The Port of Long Beach had an 11.1% year-on-year drop in container volumes for June due to a lower demand for goods and cancelled sailings related to the COVID-19 pandemic.
Total volume for June 2020 was 602,180 teu with imports declining by 9.3% to 300,714 teu and exports down 12.2% to 117,538.
Decreased consumer spending and ongoing health concerns led to economic uncertainty for the first half of 2020 which, in turn, resulted in a 6.9% less containers handled compared to 2019 for a total of 3.4m teu.
Mario Cordero, executive director of the Port of Long Beach, said: “Cancelled sailings continued to rise at a rapid rate in the second quarter as ocean carriers adjusted their voyages to a decline in demand for imports during the national COVID-19 outbreak.
“The economic challenges may persist for some time, but the Port of Long Beach continues to invest in infrastructure projects that will meet the needs of our customers.”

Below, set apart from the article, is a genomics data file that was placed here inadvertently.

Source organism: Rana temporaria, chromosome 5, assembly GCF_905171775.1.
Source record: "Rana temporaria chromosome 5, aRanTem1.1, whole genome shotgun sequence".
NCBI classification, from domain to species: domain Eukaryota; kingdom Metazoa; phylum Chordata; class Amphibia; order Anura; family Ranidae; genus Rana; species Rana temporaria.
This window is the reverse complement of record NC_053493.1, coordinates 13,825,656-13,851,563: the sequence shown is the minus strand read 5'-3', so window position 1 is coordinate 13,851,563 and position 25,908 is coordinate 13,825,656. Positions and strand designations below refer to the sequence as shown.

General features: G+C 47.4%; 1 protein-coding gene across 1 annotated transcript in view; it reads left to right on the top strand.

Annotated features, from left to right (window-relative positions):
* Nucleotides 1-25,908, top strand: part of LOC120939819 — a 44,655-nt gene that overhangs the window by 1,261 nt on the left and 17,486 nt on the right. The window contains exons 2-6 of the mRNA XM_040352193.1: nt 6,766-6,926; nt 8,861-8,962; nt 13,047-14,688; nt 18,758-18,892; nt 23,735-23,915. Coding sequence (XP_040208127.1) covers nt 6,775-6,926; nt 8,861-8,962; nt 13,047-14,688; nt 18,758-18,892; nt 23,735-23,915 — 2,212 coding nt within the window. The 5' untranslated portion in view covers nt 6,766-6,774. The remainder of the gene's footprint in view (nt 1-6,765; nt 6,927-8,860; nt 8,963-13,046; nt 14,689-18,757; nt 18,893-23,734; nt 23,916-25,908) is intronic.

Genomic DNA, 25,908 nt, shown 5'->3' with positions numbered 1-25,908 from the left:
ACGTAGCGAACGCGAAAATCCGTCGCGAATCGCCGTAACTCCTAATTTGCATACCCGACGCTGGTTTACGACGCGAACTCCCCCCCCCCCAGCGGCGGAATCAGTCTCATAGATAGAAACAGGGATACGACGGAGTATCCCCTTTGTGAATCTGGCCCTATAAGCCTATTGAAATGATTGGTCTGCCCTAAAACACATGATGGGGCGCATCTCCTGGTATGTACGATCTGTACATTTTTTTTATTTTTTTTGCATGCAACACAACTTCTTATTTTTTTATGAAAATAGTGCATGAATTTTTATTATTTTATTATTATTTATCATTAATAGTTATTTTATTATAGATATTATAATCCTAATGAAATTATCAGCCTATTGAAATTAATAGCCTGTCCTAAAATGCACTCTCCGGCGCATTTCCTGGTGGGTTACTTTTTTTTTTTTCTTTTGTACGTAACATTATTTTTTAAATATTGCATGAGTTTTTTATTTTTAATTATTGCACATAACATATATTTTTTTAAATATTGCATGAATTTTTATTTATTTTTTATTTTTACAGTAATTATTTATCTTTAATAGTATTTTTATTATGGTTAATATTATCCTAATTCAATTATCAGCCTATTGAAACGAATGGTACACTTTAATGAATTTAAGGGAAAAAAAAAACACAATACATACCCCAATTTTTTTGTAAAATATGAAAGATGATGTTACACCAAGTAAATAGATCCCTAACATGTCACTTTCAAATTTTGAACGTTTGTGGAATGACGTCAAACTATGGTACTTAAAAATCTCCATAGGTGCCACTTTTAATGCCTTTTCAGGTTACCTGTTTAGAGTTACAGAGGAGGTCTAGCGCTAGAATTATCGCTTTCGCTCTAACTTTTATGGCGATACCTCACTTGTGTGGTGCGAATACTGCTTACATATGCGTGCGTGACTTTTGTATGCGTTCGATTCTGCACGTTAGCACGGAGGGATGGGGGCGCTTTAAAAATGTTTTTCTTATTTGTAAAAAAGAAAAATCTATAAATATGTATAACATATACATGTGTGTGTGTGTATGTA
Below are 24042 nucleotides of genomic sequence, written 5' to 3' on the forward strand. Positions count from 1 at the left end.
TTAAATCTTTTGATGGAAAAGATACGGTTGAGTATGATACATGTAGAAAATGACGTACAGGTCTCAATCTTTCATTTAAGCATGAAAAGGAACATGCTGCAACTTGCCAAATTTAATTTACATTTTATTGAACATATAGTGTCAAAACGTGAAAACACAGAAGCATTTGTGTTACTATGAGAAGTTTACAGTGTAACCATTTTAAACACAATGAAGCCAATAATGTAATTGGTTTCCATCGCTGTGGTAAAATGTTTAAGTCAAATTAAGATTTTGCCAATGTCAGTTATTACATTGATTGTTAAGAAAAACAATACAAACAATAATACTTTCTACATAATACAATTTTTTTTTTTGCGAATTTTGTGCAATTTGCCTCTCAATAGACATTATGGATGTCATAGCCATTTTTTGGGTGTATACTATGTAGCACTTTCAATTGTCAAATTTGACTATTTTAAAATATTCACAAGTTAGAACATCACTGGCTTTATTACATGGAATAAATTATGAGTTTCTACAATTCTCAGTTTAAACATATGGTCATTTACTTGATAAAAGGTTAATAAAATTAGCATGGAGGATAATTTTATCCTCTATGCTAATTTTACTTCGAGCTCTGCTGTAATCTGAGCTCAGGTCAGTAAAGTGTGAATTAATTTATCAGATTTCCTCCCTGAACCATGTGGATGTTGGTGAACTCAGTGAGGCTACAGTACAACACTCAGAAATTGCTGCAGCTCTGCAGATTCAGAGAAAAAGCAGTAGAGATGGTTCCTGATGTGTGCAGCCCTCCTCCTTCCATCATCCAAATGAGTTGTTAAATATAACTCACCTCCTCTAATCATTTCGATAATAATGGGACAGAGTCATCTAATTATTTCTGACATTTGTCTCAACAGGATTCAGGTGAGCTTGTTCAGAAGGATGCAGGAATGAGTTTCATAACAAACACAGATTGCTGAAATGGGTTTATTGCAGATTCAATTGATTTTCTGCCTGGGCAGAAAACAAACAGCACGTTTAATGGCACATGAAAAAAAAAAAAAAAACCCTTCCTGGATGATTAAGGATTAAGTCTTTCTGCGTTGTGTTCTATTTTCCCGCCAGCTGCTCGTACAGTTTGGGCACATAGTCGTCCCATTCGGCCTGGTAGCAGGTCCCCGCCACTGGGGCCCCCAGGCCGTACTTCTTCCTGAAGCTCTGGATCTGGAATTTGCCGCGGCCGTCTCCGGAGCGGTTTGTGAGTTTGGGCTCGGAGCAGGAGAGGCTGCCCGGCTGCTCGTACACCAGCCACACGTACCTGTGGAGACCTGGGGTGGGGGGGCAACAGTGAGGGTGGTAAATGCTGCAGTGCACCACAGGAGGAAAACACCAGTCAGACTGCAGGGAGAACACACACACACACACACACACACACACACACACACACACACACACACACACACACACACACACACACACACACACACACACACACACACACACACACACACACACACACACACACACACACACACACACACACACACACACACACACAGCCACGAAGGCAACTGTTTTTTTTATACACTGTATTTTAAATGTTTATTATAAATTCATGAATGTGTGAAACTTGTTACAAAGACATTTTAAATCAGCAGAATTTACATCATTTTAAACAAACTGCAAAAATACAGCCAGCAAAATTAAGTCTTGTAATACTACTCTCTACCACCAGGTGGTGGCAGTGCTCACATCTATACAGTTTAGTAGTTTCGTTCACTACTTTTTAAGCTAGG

Combined, Long Beach and Los Angeles (the San Pedro Bay ports complex) had 41 cancelled sailings in the first half of 2019. – This year, it was 104.
Cancelled sailings are projected to significantly recede as the traditional holiday peak shipping season ramps up during the third quarter.
The San Pedro Bay ports anticipate five cancelled voyages over the next three months, one of which was scheduled for the Port of Long Beach. No blank sailings were reported by both ports during the same period last year.
Despite the overall cargo declines in June, the Port of Long Beach achieved a ‘triple crown’ last month when three separate terminals and the ILWU workforce reached new levels for each terminal’s ship-to-shore cargo moves.
Bonnie Lowenthal, Long Beach Harbour commission president, said: “Our overall cargo numbers may be down, but records continue to be broken thanks to the hard work and collaboration of terminal operators and dockworkers.
“The economy recovery is going to take some time but we are optimistic for the future of the port and our partnerships with labour and the entire goods movement industry.”